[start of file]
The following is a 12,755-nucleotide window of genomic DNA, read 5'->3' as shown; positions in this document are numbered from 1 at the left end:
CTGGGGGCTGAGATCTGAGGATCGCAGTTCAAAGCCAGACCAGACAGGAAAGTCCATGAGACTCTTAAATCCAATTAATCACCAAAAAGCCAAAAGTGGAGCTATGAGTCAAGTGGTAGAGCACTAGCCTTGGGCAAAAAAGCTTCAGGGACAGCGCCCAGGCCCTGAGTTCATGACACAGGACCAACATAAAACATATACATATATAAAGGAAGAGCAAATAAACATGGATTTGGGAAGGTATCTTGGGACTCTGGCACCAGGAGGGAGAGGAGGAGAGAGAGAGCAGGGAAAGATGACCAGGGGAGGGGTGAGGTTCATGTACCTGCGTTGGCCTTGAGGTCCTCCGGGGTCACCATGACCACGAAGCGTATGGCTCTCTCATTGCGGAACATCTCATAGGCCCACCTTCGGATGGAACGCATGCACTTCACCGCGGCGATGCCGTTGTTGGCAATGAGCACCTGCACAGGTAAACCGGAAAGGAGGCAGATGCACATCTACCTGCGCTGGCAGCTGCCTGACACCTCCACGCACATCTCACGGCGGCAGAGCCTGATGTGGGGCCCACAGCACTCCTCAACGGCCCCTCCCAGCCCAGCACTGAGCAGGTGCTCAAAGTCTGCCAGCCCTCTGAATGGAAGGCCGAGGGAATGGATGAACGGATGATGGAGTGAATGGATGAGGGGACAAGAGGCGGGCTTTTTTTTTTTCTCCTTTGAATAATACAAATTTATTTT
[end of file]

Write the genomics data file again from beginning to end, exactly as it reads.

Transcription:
The following is a 12,755-nucleotide window of genomic DNA, read 5'->3' as shown; positions in this document are numbered from 1 at the left end:
CTGGGGGCTGAGATCTGAGGATCGCAGTTCAAAGCCAGACCAGACAGGAAAGTCCATGAGACTCTTAAATCCAATTAATCACCAAAAAGCCAAAAGTGGAGCTATGAGTCAAGTGGTAGAGCACTAGCCTTGGGCAAAAAAGCTTCAGGGACAGCGCCCAGGCCCTGAGTTCATGACACAGGACCAACATAAAACATATACATATATAAAGGAAGAGCAAATAAACATGGATTTGGGAAGGTATCTTGGGACTCTGGCACCAGGAGGGAGAGGAGGAGAGAGAGAGCAGGGAAAGATGACCAGGGGAGGGGTGAGGTTCATGTACCTGCGTTGGCCTTGAGGTCCTCCGGGGTCACCATGACCACGAAGCGTATGGCTCTCTCATTGCGGAACATCTCATAGGCCCACCTTCGGATGGAACGCATGCACTTCACCGCGGCGATGCCGTTGTTGGCAATGAGCACCTGCACAGGTAAACCGGAAAGGAGGCAGATGCACATCTACCTGCGCTGGCAGCTGCCTGACACCTCCACGCACATCTCACGGCGGCAGAGCCTGATGTGGGGCCCACAGCACTCCTCAACGGCCCCTCCCAGCCCAGCACTGAGCAGGTGCTCAAAGTCTGCCAGCCCTCTGAATGGAAGGCCGAGGGAATGGATGAACGGATGATGGAGTGAATGGATGAGGGGACAAGAGGCGGGCTTTTTTTTTTTCTCCTTTGAATAATACAAATTTATTTT